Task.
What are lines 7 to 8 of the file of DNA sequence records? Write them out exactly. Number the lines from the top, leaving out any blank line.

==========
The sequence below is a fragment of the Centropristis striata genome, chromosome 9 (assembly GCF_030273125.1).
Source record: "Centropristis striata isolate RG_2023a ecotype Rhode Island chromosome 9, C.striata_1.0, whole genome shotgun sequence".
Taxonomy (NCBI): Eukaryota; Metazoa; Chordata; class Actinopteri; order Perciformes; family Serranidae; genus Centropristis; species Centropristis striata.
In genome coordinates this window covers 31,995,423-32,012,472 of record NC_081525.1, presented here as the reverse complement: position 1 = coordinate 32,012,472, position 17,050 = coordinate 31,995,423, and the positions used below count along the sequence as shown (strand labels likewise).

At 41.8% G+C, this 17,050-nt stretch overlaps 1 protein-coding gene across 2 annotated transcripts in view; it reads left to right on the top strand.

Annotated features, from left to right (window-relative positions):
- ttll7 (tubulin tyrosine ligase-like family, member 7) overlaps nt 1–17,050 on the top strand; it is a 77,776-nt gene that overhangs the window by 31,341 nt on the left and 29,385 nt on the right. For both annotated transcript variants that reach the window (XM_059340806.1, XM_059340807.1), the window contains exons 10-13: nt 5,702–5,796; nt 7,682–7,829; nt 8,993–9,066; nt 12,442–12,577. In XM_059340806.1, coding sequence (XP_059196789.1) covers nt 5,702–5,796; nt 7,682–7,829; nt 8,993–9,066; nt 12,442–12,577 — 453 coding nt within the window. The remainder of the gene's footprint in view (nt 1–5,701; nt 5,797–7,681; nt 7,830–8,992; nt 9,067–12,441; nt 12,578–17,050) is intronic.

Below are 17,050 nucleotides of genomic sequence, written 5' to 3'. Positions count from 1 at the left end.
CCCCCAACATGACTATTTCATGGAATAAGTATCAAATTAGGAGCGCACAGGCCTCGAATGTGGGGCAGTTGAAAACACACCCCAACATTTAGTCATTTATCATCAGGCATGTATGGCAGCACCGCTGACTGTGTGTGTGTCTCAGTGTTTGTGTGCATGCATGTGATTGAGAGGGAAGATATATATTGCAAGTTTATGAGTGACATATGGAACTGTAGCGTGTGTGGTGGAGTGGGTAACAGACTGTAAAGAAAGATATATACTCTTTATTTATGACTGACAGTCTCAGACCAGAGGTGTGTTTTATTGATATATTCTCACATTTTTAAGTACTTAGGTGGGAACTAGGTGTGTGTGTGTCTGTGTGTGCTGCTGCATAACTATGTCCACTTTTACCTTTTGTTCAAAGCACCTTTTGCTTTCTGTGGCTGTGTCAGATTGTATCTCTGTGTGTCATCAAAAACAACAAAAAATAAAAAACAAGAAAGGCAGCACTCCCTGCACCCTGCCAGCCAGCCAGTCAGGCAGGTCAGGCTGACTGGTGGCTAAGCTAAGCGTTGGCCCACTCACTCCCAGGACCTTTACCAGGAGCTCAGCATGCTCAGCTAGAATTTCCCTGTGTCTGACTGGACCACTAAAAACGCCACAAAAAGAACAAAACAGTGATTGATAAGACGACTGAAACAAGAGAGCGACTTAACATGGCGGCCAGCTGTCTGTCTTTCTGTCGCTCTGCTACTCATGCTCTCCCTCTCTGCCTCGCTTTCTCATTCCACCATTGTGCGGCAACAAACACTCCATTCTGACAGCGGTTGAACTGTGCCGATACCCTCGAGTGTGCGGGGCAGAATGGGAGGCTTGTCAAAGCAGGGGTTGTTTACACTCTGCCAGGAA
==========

- ttll7 (tubulin tyrosine ligase-like family, member 7) overlaps nt 1–17,050 on the top strand; it is a 77,776-nt gene that overhangs the window by 31,341 nt on the left and 29,385 nt on the right. For both annotated transcript variants that reach the window (XM_059340806.1, XM_059340807.1), the window contains exons 10-13: nt 5,702–5,796; nt 7,682–7,829; nt 8,993–9,066; nt 12,442–12,577. In XM_059340806.1, coding sequence (XP_059196789.1) covers nt 5,702–5,796; nt 7,682–7,829; nt 8,993–9,066; nt 12,442–12,577 — 453 coding nt within the window. The remainder of the gene's footprint in view (nt 1–5,701; nt 5,797–7,681; nt 7,830–8,992; nt 9,067–12,441; nt 12,578–17,050) is intronic.

Below are 17,050 nucleotides of genomic sequence, written 5' to 3'. Positions count from 1 at the left end.